"I explain to a lot of young line cooks that cooking is like playing an instrument. You don't just turn the heat on high and cook," she said. "Each pan has to be played like an instrument, it goes up and down. You play with the temperatures, flames and knobs. Everything is done at a different level." 

Essential ingredients & tools

Brown's kitchen must-haves include:

  • A great pair of tongs
  • A Shun brand knife
  • A steel (for sharpening knives)
  • Towels
  • Great sea salt
  • Infrared broiler (to put "a nice crust" on steaks)

“I always want the best of the best,” Brown said. For example, she buys fresh wasabi root instead of the powder form, and sources only the highest quality meats and seafood. (Pictured below: The raw bar at Jag's)


Jon York, the chef who gave Brown her start, continues to inspire her. York, who Brown now regards as a lifetime mentor and friend, was the quintessential professional she looked up to when she first started in the business.

Food and the people who eat it inspire Brown. 

"I really enjoy eating food at every level, from a simple avocado to a complex dish," she said. "I have a servant’s heart. I enjoy taking care of people. I like to take care of guests. It makes me tick and makes me who I am," she said.

"I cook on the line

every single day. I don’t expo; I've never have been an expo chef. I like to be in the trenches."  (Pictured below: The dining room bar at Jag's)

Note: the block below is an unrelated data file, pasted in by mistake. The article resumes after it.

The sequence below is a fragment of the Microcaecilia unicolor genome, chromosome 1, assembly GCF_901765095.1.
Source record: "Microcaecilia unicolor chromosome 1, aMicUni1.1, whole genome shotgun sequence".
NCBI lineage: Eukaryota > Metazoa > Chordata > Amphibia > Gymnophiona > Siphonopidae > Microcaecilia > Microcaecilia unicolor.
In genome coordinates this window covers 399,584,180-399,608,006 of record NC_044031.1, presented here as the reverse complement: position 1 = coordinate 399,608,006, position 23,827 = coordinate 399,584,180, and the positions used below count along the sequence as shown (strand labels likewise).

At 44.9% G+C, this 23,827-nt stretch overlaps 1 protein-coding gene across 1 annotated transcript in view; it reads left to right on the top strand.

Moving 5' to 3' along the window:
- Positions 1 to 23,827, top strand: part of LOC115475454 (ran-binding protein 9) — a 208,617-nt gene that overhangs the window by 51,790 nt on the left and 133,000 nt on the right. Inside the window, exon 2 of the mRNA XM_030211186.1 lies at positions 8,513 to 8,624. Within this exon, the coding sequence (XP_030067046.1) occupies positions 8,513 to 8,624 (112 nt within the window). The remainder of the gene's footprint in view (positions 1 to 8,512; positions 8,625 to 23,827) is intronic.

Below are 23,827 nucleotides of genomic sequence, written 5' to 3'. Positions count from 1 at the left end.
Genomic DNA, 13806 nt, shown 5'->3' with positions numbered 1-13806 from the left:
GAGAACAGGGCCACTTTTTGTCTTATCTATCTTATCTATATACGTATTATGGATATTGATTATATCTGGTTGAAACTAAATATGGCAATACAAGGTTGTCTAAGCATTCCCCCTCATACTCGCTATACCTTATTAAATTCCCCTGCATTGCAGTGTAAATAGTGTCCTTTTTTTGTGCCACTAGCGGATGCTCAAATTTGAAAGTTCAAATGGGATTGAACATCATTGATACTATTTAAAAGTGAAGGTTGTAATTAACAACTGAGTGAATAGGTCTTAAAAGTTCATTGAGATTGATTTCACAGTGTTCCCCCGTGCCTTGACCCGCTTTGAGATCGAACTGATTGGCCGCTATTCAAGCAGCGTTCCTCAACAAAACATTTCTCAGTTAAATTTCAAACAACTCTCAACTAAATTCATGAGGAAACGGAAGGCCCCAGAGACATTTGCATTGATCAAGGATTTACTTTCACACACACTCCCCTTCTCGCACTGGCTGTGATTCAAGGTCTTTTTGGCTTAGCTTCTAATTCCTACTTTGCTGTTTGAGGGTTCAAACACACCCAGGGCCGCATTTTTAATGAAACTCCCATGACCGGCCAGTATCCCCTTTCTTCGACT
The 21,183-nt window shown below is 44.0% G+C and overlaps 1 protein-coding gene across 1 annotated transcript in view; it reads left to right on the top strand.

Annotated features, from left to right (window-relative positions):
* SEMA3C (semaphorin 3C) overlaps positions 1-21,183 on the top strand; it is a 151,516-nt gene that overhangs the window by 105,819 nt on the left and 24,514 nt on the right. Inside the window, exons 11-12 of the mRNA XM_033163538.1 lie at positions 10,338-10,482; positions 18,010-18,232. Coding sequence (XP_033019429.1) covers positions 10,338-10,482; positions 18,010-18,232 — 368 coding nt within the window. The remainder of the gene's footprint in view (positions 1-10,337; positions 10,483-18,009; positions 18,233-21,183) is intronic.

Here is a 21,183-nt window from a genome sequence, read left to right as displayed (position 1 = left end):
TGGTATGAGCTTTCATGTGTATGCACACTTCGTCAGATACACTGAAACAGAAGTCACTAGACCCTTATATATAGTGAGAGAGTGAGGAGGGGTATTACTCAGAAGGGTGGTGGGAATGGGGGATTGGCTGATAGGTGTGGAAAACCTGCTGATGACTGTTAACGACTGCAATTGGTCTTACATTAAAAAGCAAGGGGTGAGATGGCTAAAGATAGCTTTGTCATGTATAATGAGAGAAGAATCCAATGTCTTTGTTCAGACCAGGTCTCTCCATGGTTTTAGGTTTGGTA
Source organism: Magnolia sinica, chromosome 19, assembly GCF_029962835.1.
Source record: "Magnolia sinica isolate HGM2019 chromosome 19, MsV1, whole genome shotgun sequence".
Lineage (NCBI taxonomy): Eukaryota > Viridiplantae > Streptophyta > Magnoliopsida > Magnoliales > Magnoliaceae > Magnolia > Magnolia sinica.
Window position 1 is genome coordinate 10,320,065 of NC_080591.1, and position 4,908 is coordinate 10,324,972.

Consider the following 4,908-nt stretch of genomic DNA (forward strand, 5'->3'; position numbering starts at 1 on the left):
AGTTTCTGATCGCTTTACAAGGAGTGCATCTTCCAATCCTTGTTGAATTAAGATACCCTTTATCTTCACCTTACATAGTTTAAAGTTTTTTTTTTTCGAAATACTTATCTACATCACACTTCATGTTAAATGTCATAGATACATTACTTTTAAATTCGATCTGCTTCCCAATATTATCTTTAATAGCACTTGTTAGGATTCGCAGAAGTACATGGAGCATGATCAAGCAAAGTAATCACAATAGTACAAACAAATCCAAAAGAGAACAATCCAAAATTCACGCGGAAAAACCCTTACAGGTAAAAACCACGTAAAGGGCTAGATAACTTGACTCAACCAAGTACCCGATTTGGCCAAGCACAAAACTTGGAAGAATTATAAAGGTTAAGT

Favorite meal to cook for family: Peppered filet over fettuccini alfredo with bacon-infused spinach

Brown looks to simple comfort food when she fires up the stove at home.

“When you’re in this business, you just want something simple,” she said. Brown has a particular fondness for this recipe during her pregnancy.

The filet


  • 2 6-ounce center-cut Filet Mignon
  • 1 tablespoon Olive Oil
  • 1 tablespoon Steak Seasoning (Salt, Pepper, Powdered Garlic)
  • 2 tablespoons Cracked Black Pepper
  • 3 tablespoons Softened Butter


  1. Rub both filets with olive oil and season with half of steak seasoning
  2. Place cracked black pepper in plate and roll sides of filets with pepper
  3. Leave filets on counter for up to 1 hour before grilling, so they reach room temperature
  4. Mix softened butter and steak seasoning and leave on counter until steaks are done cooking
  5. Grill filets until desired temperature is reached
  6. Brush tops of steaks with steak butter and let rest for 10 minutes before slicing

The pasta


  • 1 tablespoon butter
  • 1 teaspoon minced garlic
  • 1 teaspoon minced shallots
  • 2 ounces white wine
  • 1 cup chicken stock
  • 3 cups heavy cream
  • 1 pack boursin cheese
  • 1 cup shredded parmesan reggiano
  • 1 pack fresh fettuccini
  • fresh cracked pepper


  1. In medium pot boil water with salt for pasta
  2. In a separate sauce pan heat butter. 
  3. Add garlic and shallots and sauté for 2 minutes. 
  4. Deglaze pan with white wine
  5. Reduce to medium low heat and add chicken stock and heavy cream. Reduce by half.
  6. Add boursin and parmesan cheese and whisk until melted and smooth
  7. Drop pasta in boiling water for 5 minutes, drain pasta and toss with alfredo sauce
  8. Plate fettuccini alfredo and top with fresh cracked pepper

The spinach


  • 2  tablespoons bacon grease (reserved from breakfast)
  • ½ teaspoon minced garlic
  • 1 tablespoon butter
  • 4 cups baby spinach
  • 1 pinch salt


  1. Heat sauté pan with bacon grease
  2. Add minced garlic and butter until melted
  3. Sauté baby spinach until welted
  4. Season with salt

Grace Yek is a faculty member at the Midwest Culinary Institute, Cincinnati State Technical and Community College. Connect with her on Twitter: @Grace_Yek .